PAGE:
So it has been far too long since my last post. Once I left New York last year, I found that my access to internet and the outside world is somewhat limited in Liberia. But it would be a mistake if I were to allow such a lapse to continue. So on to what I am listening to and reading these days while jogging through the jungles of Africa or lounging in the shade.
First off, a disclaimer. The views expressed in this blog are my own and in no way affiliated with the US Government or Peace Corps, they are simply my subjective views on music and writing, with the occasional smattering of social commentary. But for those of you looking for political views on life in West Africa, you are in the wrong spot my friends, check Al-Jazeera.
Ok, so here is my playlist for February. Not a lot of access to new music here but I manage to get by with a couple choice albums:
- The Roots “Make My” has grown on me, along with their entire new album Undun, which is definitely one of their best albums ever. The lyrics are masterful and the production on this album is refreshing for a group that has always embraced a more nuts and bolts groove. Plus, the end of the album has stuff that is reminiscent of the Philadelphia Experiment, which was awesome. Anyways, great song.
- Drake “Over My Dead Body” is a great song on an album with incredible production quality. The lyrics for Drake are less interesting to me than the Roots, but he is a clever cat and evokes a palpable mood. Oh, and he is from Canada, which is pretty unexpected.
- Also hailing from Canada is Broken Social Scene. Their song “7/4 (Shoreline)” off the 2005 album S/T is excellent, kind of reminds me of You Forgot It In The Peoplewhich had a dreamy ethereal quality to it while also providing something you can power-nod your head to while completing arbitrary tasks.
- Tennis is a recent discovery for me and I love everything they do. They have a new song out “Origins” which I am digging quite a bit. Hard not to fall in love with those vocals.
- Atlas Sound is not someone I listened to much before this month. I find that the character of his music is interesting but I get bored with it after a while and it fits only certain moods, like Toro y Moi. But I like his song “Te Amo.”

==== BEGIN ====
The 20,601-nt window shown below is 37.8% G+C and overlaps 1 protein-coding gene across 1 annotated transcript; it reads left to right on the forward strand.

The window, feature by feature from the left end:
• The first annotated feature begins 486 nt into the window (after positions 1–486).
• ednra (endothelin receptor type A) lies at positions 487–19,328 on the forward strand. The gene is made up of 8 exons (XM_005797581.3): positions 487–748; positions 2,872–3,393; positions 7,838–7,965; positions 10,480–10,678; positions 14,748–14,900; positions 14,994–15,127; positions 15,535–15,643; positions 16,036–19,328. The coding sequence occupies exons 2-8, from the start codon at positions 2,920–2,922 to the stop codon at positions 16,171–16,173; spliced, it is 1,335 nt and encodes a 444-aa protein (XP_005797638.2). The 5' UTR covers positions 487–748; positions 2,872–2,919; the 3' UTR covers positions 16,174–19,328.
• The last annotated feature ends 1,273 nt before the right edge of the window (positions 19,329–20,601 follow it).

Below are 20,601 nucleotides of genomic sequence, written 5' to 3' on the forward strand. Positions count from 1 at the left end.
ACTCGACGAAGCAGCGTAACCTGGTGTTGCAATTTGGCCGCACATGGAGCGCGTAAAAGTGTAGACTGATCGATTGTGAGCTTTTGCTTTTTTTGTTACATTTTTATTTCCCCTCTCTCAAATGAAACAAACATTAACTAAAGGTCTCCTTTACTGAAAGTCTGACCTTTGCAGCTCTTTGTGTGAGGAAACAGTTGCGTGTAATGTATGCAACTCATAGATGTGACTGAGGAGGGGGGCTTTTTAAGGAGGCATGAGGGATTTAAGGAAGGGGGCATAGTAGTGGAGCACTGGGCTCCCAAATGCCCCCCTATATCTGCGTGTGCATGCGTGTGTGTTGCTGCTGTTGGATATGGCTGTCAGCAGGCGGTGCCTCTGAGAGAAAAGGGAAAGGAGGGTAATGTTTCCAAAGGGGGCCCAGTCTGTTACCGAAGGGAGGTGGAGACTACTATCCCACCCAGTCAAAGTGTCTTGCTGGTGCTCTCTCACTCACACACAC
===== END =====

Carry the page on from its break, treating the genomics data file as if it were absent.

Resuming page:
- M83 is another stargazy group from France and they have mastered poppy stargazing music that is incredibly catchy. I think dubstep is infiltrating everything including a little of this song “Midnight City.”
- James Blake’s “The Wilhelm Scream” is something that you should not listen to on your way to work, while jogging, or while hosting a cocktail reception. Grab some red wine, excellent speakers, and prepare to have your head cracked open like an egg. Unless you are totally boiled, the outpouring emotions will glue you to your seat and require you to keep listening to the album and, perhaps, repeat it one more time.
- Etta James “I Just Wanna Make Love to You” is simple. It’s insanely good and you will not be able to contain yourself from singing it out loud, that woman had pipes. Rest in peace.
Ok, now for reading. Everyone who lives in New York, has lived in New York, or wants to should go pick up a copy of William Dean Howells A Hazard of New Fortunes. The book, although published in 1890, is an incredibly relevant portrayal of the city that never sleeps and highlights so many of the realities of New York living that make it one of the most loved and hated places in the world. Although A Hazard of New Fortunes deals with the crisis of conscience the reader observes in Orwell’s Down and Out in Paris and London, Howells shows us New York from several different characters perspectives, providing a rich interplay of how the wealthy, the poor, the educated, and the hoi polloi (so to speak) all share in the experience. Most importantly, Howells touches on the unique ability of New York to keep in check all self-aggrandizing and to enrich the unsuspecting:
“…because there seems to be some solvent in New York life that reduces all men to a common level, that touches everybody with its potent magic and brings to the surface the deeply underlying nobody. The effect for some temperaments, for consciousness, for egotism, is admirable.”
Also, reading all of Hemingway’s work at the moment and highly recommend A Moveable Feast.
That’s it for this month, more to come.